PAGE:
Friday, September 17, 2010

Trussardi alla Scala

Sometimes it's the small things about different cities that really get you. Take Milan, for example. So impossible was it to find a shop that sells bottle openers, we find ourselves sitting in the hotel room, trying to open a rare bottle of dessert wine from Florence with a set of house keys.

It works. It tastes good.

Some say that Marco Polo stole noodles from the Chinese for the Italians. But that's totally untrue, because he actually stole prawn crackers.

Just like at Cracco last night, a bowl of vegetable and fish “prawn crackers” are placed on the table. They taste pretty much the same.

I'm at 2-star Trussardi alla Scala, sitting in probably the most comfortable chair of all time, eating prawn crackers, about to begin my first solo meal of the trip. Solo meals are always interesting because you become a lot more aware of everything that's happening around you and, more importantly, on the plate. Companionship can be ever so distracting.

I didn't do much research into this restaurant before booking. The menu looked nice and it seemed to have a pretty good reputation. One thing I realised I should have checked is what sort of food it actually serves up. Was the bowl of prawn crackers trying to tell me something? Was I in for another molecular experience tonight?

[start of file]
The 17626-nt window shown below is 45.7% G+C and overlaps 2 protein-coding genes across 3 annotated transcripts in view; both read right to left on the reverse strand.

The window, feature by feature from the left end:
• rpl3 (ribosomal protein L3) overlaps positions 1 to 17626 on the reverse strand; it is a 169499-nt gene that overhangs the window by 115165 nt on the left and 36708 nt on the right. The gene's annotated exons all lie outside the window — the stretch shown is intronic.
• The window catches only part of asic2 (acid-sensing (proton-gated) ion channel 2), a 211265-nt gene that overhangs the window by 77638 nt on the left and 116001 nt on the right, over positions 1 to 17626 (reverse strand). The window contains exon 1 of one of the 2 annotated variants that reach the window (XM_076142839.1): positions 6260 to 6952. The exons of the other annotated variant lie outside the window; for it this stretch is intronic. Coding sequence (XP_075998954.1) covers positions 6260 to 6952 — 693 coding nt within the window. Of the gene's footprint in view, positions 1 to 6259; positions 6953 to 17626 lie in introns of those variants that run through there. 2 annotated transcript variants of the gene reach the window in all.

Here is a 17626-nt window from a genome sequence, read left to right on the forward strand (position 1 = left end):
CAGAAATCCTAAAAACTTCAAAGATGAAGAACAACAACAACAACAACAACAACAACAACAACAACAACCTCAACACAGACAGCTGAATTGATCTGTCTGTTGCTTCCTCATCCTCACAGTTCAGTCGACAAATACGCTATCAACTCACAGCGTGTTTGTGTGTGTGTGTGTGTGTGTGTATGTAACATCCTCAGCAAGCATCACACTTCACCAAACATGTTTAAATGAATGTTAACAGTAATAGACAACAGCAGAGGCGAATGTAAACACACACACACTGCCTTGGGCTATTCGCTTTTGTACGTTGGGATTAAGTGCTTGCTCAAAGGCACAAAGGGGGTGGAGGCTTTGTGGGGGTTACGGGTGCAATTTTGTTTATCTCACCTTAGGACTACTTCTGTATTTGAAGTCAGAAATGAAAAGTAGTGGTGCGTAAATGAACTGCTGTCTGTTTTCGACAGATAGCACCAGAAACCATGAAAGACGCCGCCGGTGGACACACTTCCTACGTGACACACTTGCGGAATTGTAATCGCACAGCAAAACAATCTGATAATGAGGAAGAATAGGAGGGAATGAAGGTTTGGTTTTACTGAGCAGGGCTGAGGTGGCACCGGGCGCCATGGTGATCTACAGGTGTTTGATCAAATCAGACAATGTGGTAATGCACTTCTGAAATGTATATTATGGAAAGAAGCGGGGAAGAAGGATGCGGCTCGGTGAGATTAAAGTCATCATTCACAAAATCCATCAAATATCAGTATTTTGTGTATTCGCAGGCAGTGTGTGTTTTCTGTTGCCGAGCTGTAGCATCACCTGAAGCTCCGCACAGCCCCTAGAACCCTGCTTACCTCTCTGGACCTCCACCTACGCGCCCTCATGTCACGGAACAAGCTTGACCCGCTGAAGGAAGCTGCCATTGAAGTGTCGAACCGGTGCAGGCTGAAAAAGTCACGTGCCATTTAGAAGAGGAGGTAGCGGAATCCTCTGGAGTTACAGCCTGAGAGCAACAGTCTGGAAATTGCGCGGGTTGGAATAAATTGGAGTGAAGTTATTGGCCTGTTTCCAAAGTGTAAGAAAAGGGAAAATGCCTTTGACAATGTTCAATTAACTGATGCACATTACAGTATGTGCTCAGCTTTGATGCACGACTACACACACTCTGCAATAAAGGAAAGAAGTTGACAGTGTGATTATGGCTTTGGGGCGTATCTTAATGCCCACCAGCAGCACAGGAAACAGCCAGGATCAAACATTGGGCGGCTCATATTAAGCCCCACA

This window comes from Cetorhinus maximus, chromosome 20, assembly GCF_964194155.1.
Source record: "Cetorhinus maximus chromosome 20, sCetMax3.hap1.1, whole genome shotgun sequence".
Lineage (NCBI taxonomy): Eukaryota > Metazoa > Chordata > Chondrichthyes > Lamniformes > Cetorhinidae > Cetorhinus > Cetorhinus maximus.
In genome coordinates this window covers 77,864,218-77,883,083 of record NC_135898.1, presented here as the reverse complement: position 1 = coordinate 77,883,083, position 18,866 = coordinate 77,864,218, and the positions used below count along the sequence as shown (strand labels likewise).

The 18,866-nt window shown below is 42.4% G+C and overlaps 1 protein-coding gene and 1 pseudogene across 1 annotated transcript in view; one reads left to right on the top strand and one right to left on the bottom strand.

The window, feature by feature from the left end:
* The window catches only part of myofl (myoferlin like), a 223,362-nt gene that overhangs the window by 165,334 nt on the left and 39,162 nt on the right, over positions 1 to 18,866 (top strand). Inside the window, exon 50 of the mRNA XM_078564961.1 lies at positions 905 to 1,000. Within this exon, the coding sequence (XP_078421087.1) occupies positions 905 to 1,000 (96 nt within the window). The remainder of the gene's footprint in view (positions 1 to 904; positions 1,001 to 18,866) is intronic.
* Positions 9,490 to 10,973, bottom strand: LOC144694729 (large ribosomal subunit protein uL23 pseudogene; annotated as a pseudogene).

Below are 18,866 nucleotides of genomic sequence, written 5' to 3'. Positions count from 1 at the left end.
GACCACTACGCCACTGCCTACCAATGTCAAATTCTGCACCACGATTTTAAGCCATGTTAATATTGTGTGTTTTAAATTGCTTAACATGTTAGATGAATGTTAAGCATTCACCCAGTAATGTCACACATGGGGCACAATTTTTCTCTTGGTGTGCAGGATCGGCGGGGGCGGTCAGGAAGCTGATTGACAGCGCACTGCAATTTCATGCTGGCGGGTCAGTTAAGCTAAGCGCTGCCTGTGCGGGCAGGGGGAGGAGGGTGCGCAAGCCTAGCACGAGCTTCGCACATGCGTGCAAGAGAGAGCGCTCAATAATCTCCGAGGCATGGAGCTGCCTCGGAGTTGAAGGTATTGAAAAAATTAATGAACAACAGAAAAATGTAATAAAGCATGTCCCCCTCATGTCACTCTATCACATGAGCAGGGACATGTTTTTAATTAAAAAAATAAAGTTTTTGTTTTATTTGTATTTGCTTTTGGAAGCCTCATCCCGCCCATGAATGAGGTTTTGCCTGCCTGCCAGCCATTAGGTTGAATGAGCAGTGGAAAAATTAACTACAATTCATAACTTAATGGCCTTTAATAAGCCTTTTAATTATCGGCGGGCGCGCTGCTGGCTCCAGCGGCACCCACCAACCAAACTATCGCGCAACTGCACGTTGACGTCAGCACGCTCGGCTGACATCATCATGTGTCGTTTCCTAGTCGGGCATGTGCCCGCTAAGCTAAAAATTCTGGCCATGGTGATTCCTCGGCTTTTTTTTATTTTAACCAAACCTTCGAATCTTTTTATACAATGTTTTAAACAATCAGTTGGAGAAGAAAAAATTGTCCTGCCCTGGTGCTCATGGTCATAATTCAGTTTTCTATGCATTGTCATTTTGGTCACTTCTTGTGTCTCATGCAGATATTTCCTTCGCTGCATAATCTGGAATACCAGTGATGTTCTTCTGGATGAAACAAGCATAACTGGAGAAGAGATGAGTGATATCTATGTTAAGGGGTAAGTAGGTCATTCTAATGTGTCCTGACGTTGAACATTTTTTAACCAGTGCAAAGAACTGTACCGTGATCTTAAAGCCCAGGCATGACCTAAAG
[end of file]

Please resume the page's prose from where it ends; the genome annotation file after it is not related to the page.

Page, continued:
No, not really. Trussardi all Scala just does kick-arse food.

I think I realised it with the risotto with raw prawn. What a bloody great dish. A totally perfect risotto conceals slices of raw prawn. On top, a little sprinkling of sweet paprika (I think, or maybe sumac). Sounds plain—looks kind of plain—but each mouthful is utter heaven. Great texture, even greater flavour.

There were hints of them trying tricky things with the food—like the “fruit vegetables” or whatever they were (pickled fruit my the looks/tastes of it) with the tenderest of squid—but my favourite parts of the meal were when things stayed relatively simple. The spring lamb was one of those parts. A perfect chunk of lamb with perfectly fried potatoes and pieces of onion. It reminded me of a similar dish at il Convivio, and why that dish didn't work. Trussardi alla Scala got it spot on.

Dessert was an interesting affair. A globe/bubble of spun sugar sat over a pineapple parfait or something similar. Crack the dome and it releases a strong smell of smoke. Not bad at all. I like magic (I don't).

All up an impressive meal. It wasn't consistently strong as Cracco or Marque, but no dishes were weak and it definitely had its moments. What it was better for was the dining room (beautiful) and the more “Milanese” feel of the place (the dining room at Cracco didn't have many Italians). It was an excellent representation of this cosmopolitan city.

Michelin star count: 5

No comments: